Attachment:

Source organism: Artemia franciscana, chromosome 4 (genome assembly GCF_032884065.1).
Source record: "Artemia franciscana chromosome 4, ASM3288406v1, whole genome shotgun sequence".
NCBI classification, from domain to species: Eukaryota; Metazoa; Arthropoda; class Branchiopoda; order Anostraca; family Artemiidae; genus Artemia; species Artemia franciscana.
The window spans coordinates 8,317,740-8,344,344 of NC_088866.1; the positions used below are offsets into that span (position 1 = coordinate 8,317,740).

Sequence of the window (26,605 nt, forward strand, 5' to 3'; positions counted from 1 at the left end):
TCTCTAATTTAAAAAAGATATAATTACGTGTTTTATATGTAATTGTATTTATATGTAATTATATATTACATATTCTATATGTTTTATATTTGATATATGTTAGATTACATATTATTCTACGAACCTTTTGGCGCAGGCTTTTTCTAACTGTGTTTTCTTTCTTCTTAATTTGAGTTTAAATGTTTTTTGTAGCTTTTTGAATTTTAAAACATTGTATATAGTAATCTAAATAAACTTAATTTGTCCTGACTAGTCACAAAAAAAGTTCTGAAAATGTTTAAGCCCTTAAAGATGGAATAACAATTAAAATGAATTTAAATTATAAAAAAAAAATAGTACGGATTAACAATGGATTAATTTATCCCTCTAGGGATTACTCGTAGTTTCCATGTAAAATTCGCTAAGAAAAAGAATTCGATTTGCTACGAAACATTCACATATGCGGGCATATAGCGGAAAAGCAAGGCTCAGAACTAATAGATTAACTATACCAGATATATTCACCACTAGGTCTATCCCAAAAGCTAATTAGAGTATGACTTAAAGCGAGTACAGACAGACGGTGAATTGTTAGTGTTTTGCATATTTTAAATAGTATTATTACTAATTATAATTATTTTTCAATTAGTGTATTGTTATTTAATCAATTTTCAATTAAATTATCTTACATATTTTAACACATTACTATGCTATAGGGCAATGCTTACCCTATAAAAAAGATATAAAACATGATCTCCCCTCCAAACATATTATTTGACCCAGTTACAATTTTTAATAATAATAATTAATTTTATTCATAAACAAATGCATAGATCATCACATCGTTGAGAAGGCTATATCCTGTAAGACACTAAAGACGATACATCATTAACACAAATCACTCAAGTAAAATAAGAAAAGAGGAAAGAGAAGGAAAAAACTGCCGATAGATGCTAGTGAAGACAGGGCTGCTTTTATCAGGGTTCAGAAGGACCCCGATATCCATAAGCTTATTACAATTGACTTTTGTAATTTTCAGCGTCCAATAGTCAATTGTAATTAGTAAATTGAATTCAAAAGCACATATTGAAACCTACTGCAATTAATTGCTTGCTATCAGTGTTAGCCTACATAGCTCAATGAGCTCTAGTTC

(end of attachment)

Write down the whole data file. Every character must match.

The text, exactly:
Source organism: Artemia franciscana, chromosome 4 (genome assembly GCF_032884065.1).
Source record: "Artemia franciscana chromosome 4, ASM3288406v1, whole genome shotgun sequence".
NCBI classification, from domain to species: Eukaryota; Metazoa; Arthropoda; class Branchiopoda; order Anostraca; family Artemiidae; genus Artemia; species Artemia franciscana.
The window spans coordinates 8,317,740-8,344,344 of NC_088866.1; the positions used below are offsets into that span (position 1 = coordinate 8,317,740).

Sequence of the window (26,605 nt, forward strand, 5' to 3'; positions counted from 1 at the left end):
TCTCTAATTTAAAAAAGATATAATTACGTGTTTTATATGTAATTGTATTTATATGTAATTATATATTACATATTCTATATGTTTTATATTTGATATATGTTAGATTACATATTATTCTACGAACCTTTTGGCGCAGGCTTTTTCTAACTGTGTTTTCTTTCTTCTTAATTTGAGTTTAAATGTTTTTTGTAGCTTTTTGAATTTTAAAACATTGTATATAGTAATCTAAATAAACTTAATTTGTCCTGACTAGTCACAAAAAAAGTTCTGAAAATGTTTAAGCCCTTAAAGATGGAATAACAATTAAAATGAATTTAAATTATAAAAAAAAAATAGTACGGATTAACAATGGATTAATTTATCCCTCTAGGGATTACTCGTAGTTTCCATGTAAAATTCGCTAAGAAAAAGAATTCGATTTGCTACGAAACATTCACATATGCGGGCATATAGCGGAAAAGCAAGGCTCAGAACTAATAGATTAACTATACCAGATATATTCACCACTAGGTCTATCCCAAAAGCTAATTAGAGTATGACTTAAAGCGAGTACAGACAGACGGTGAATTGTTAGTGTTTTGCATATTTTAAATAGTATTATTACTAATTATAATTATTTTTCAATTAGTGTATTGTTATTTAATCAATTTTCAATTAAATTATCTTACATATTTTAACACATTACTATGCTATAGGGCAATGCTTACCCTATAAAAAAGATATAAAACATGATCTCCCCTCCAAACATATTATTTGACCCAGTTACAATTTTTAATAATAATAATTAATTTTATTCATAAACAAATGCATAGATCATCACATCGTTGAGAAGGCTATATCCTGTAAGACACTAAAGACGATACATCATTAACACAAATCACTCAAGTAAAATAAGAAAAGAGGAAAGAGAAGGAAAAAACTGCCGATAGATGCTAGTGAAGACAGGGCTGCTTTTATCAGGGTTCAGAAGGACCCCGATATCCATAAGCTTATTACAATTGACTTTTGTAATTTTCAGCGTCCAATAGTCAATTGTAATTAGTAAATTGAATTCAAAAGCACATATTGAAACCTACTGCAATTAATTGCTTGCTATCAGTGTTAGCCTACATAGCTCAATGAGCTCTAGTTC